Ready, set, vote! In the Tuesday primary

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You know a big election is coming up in November. But are you prepared to vote in the Minnesota primary in just a couple days? Tuesday, Aug. 9, to be exact.

"The primary is the first step. They are crucial because they determine who will be on the ballot in November," said Maria Isley, president of the League of Women Voters Duluth.

If you live in eastern Duluth, your primary will only concern the Minnesota Supreme Court Justice. But many in western Duluth will also have a state representative (District 7B) and a county commissioner office (District 3) to consider.

Many people refer to the House District 7B as western Duluth. But it also includes parts of Central Hillside, Kenwood and Duluth Heights as well as Park Point.

To find your polling place and see a sample ballot, visit the Minnesota Secretary of State's pollfinder.

House 7B

Rep. Erik Simonson currently represents House District 7B but is not running for reelection. Instead he is running for the Minnesota Senate District 7. Three candidates are seeking his House office: Democrats Bryan Jensen and Liz Olson and Republican Cody Barringer. Liz Olson is endorsed by the Democratic-Farmer-Labor Party as well as several labor unions. Jensen is a Piedmont Heights resident. Barringer, a flight instructor at Lake Superior College, does not maintain a web presence for his candidacy.

County Commission District 3

Current District 3 County Commissioner Chris Dahlberg is not running for reelection. Three candidates are seeking that office: Jay Fosle, Beth Olson and Kim McKay.

A pre-primary election forum for District 3 commissioner candidates is 5 p.m. on Friday, Aug. 5  in the Evergreen Senior Center, 59th Ave. W. and Grand Avenue in Spirit Valley. The forum is co-sponsored by the League of Women Voters Duluth and the Spirit Valley Days Committee.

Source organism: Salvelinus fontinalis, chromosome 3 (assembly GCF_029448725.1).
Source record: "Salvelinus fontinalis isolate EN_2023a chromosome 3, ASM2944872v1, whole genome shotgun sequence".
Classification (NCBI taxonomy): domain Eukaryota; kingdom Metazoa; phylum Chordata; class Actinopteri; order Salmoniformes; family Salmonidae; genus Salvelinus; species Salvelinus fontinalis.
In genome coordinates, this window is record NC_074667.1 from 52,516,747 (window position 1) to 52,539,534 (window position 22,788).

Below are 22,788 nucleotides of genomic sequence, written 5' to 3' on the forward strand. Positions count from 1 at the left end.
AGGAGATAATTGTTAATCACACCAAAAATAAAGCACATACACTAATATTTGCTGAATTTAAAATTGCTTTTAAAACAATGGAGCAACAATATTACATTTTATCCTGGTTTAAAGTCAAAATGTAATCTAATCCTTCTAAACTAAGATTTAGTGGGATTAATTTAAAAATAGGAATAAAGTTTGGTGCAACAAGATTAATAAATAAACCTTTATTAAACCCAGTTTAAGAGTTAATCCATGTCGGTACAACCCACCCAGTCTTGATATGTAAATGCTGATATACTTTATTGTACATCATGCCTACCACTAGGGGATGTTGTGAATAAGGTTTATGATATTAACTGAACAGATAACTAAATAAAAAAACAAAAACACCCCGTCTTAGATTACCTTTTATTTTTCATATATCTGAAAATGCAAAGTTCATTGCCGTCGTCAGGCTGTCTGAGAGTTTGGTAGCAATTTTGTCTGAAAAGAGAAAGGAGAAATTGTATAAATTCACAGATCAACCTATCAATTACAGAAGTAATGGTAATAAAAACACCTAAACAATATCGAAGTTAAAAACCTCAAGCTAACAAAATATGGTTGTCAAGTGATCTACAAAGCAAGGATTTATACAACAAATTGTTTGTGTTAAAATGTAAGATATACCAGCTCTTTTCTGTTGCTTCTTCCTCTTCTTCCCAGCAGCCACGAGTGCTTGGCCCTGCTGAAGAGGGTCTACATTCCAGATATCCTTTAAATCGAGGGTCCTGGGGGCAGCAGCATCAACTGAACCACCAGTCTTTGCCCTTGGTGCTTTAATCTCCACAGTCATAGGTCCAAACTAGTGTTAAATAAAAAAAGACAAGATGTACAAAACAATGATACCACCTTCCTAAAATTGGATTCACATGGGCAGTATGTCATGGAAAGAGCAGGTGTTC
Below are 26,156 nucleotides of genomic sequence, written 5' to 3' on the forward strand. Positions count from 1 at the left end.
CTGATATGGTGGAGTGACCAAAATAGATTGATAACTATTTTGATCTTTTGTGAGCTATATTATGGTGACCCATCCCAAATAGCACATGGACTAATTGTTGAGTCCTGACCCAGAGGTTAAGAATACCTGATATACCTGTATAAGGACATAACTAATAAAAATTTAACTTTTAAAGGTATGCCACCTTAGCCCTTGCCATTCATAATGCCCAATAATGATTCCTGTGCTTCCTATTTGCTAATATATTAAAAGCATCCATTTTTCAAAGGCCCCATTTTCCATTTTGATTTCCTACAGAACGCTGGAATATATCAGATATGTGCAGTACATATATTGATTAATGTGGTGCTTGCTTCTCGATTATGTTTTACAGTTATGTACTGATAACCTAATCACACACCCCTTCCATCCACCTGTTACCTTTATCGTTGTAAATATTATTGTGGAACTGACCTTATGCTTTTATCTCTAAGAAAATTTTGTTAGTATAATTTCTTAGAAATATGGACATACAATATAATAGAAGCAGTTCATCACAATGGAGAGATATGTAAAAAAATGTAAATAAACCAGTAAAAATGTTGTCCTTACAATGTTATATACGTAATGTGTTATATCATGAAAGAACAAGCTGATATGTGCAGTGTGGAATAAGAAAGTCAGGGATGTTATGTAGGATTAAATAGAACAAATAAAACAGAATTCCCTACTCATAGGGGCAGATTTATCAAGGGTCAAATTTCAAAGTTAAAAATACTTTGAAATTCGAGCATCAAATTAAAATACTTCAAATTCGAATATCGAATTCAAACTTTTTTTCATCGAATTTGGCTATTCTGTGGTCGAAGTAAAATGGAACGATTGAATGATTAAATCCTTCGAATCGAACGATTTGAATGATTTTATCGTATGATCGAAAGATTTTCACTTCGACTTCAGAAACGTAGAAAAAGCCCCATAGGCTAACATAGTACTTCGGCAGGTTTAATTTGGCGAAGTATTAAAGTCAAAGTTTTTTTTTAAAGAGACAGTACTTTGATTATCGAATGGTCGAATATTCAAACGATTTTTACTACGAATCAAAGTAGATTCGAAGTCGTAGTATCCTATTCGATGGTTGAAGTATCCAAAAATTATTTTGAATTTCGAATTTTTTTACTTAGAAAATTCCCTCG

"People ignore the county elections, but they have a bigger budget than the City Council," said Gay Trachsel of the League of Women Voters Duluth.

Though it is a non-partisan seat, Beth Olson has the Democratic-Farmer-Labor Party's endorsement. She is the executive director of the First Witness Child Advocacy Center.

Kim McKay is a taxi driver from the Piedmont Heights. She told the Duluth News Tribune she "worked (her) butt off to get off welfare." This is her second run at the county board. She also has served as chairwoman of the Duluth Commission on Disabilities.

Jay Fosle is a Duluth city councilor and works for the Duluth School District.

As of the Budgeteer's deadline only Olson has a website.

Minnesota Supreme Court Justice

Minnesota Supreme Court Justice Natalie Hudson was appointed to office by Gov. Mark Dayton when Justice Alan Page retired in 2015. A Supreme Court justice can hold that position for one year before an election is required.

This is a nonpartisan office. Three candidates are seeking that office: incumbent Justice Natalie Hudson, Michelle MacDonald and Craig Foss (no website available).

Minnesota judicial elections are nonpartisan and judges are not allowed to state their political beliefs. Candidates may talk about their views but are not allowed to say how they would rule on an issue if it became before the court.

"People say, 'It doesn't matter to me.' But it does matter," said Barb Russ, an attorney for Duluth's Volunteer Attorney Program and member of the Duluth City Council. "The Supreme Court supervises the works of all the courts." It also regulates the practice of law in the state. It overseas ethical questions and has the power to take away a law license.

All first-degree murder cases go to the Supreme Court for review. Court cases on taxes, workman's compensation, statutory issues and constitutional questions go to the Minnesota Supreme Court.

On his Minnesota State Bar Association candidate questionnaire, Foss wrote, "I have found since I was laid off in 2012 that the demand for legally blind attorneys is not high. So I decided to see if I could get elected to a job."

Michelle MacDonald ran in 2014 and received the Republican endorsement, but later lost their endorsement.